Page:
Oklahoma took a small, first step Thursday toward legalizing one form of medical marijuana after Gov. Mary Fallin signed a bill that would allow medical trials of a cannabis derivative known as cannabidiol, or CBD, to move forward. Many say CBD is beneficial in treating children with debilitating seizure conditions. While Fallin, a Republican, made it clear that she remained opposed to legalizing marijuana outright, she said the bill would give researchers the opportunity to study the effects of CBD on children with epilepsy.
“This bill will help get sick children potentially life-changing medicine,” said Fallin, according to KSWO-TV. “By crafting the legislation in a way that allows for tightly controlled medical studies, we can ensure we are researching possible treatments in a responsible and scientific way.” The bill was introduced in the state legislature earlier this year and passed the House in February. The Senate approved the bill April 7.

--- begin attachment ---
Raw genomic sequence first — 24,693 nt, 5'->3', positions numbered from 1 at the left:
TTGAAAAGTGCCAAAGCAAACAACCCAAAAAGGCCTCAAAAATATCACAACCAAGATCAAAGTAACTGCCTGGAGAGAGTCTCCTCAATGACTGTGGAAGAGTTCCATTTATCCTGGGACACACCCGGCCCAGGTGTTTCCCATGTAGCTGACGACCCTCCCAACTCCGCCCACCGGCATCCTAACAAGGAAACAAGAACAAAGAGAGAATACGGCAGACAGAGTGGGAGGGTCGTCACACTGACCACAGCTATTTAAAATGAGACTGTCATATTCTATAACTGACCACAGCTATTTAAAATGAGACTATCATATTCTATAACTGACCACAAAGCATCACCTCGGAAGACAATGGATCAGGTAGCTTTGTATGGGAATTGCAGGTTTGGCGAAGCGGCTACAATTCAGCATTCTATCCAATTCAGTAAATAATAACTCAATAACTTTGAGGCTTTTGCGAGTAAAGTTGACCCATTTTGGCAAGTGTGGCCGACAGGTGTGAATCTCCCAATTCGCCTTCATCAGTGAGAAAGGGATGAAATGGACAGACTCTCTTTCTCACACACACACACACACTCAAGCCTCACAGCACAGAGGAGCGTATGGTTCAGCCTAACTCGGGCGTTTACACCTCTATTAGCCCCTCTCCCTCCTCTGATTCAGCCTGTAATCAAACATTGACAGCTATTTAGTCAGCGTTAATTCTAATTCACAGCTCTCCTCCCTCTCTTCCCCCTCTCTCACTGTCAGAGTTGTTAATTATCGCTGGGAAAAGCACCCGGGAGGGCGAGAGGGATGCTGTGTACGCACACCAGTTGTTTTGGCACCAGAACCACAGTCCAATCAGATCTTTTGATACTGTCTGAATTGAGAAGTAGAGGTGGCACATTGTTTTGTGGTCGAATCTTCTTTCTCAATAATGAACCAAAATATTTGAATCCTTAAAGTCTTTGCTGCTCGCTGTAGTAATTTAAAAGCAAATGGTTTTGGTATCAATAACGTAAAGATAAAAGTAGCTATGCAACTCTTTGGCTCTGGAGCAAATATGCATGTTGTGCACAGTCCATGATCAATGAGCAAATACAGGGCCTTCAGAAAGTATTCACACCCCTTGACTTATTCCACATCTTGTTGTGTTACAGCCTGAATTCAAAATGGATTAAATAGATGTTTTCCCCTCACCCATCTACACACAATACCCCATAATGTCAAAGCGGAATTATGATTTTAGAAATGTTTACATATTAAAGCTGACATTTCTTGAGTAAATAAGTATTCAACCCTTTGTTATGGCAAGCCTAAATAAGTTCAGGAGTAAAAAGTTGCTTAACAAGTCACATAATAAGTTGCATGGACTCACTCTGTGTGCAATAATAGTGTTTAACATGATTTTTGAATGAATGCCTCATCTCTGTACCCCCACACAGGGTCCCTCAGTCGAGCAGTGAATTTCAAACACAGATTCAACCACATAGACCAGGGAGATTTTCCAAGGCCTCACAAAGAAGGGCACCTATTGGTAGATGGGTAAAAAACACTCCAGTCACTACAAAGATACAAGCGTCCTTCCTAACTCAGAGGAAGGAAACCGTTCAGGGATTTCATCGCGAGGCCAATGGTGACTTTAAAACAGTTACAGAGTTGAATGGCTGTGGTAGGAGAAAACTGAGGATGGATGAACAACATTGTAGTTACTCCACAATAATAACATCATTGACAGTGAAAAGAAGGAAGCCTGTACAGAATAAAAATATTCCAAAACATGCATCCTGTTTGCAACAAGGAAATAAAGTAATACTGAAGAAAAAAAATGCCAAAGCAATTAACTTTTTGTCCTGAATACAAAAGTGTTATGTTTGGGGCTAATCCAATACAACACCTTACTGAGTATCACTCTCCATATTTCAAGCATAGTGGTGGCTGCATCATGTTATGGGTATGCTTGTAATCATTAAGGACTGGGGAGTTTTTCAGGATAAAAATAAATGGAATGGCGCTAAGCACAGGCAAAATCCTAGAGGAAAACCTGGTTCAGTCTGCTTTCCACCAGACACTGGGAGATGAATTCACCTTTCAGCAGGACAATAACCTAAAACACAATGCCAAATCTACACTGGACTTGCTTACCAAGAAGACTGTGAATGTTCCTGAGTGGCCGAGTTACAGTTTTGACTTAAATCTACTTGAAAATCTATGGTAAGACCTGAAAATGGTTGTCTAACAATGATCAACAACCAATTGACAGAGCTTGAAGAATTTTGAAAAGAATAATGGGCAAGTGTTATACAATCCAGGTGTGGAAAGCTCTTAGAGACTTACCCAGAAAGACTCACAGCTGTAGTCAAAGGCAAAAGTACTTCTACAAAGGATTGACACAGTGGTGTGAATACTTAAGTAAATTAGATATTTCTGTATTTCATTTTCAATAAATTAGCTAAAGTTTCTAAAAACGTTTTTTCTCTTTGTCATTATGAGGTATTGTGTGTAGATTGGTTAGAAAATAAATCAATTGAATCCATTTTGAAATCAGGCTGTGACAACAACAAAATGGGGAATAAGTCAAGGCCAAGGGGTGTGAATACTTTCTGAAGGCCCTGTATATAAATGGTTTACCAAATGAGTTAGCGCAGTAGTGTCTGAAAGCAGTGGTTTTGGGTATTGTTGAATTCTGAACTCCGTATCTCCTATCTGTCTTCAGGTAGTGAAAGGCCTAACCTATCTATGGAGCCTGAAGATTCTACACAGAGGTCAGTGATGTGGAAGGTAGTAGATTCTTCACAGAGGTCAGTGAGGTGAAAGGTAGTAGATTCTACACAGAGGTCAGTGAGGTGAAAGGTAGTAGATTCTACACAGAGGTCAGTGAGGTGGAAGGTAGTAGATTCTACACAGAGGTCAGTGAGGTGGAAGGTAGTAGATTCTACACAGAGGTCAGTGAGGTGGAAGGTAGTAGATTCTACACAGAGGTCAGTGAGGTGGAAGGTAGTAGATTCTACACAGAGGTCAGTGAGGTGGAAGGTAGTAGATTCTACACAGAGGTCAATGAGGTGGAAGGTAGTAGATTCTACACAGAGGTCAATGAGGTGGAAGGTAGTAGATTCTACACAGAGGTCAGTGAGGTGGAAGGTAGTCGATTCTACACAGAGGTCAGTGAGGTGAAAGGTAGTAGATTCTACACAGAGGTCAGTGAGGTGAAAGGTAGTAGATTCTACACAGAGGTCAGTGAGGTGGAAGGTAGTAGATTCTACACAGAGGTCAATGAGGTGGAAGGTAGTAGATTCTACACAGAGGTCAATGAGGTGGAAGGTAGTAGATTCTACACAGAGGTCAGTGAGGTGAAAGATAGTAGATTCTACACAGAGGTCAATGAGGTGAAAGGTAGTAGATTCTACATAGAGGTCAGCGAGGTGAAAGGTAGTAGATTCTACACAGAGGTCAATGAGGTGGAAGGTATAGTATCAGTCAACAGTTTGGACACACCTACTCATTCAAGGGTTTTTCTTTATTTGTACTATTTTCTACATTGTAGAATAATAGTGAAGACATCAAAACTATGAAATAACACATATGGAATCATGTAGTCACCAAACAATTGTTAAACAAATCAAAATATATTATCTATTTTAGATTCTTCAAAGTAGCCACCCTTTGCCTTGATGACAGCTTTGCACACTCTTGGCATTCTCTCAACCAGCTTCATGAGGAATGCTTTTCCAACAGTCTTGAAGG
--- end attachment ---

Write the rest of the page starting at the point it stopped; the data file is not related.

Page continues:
The measure sets up a partnership among the Oklahoma Bureau of Narcotics, the commissioner of health and the OU Medical Center, which will oversee clinical trials. CBD is a derivative of the cannabis plant that is low in THC -- the ingredient in marijuana that gets users high.
Parents of epileptic children across the U.S. are urging lawmakers to soften their states’ marijuana laws to allow CBD to be used legally. In Nebraska, some parents met with lawmakers this week to ask them to support medical marijuana legalization, something Nebraska Gov. Pete Ricketts opposes.
Twenty-three states and the District of Columbia allow patients to smoke and grow marijuana for medical purposes. Several other states have legalized CBD.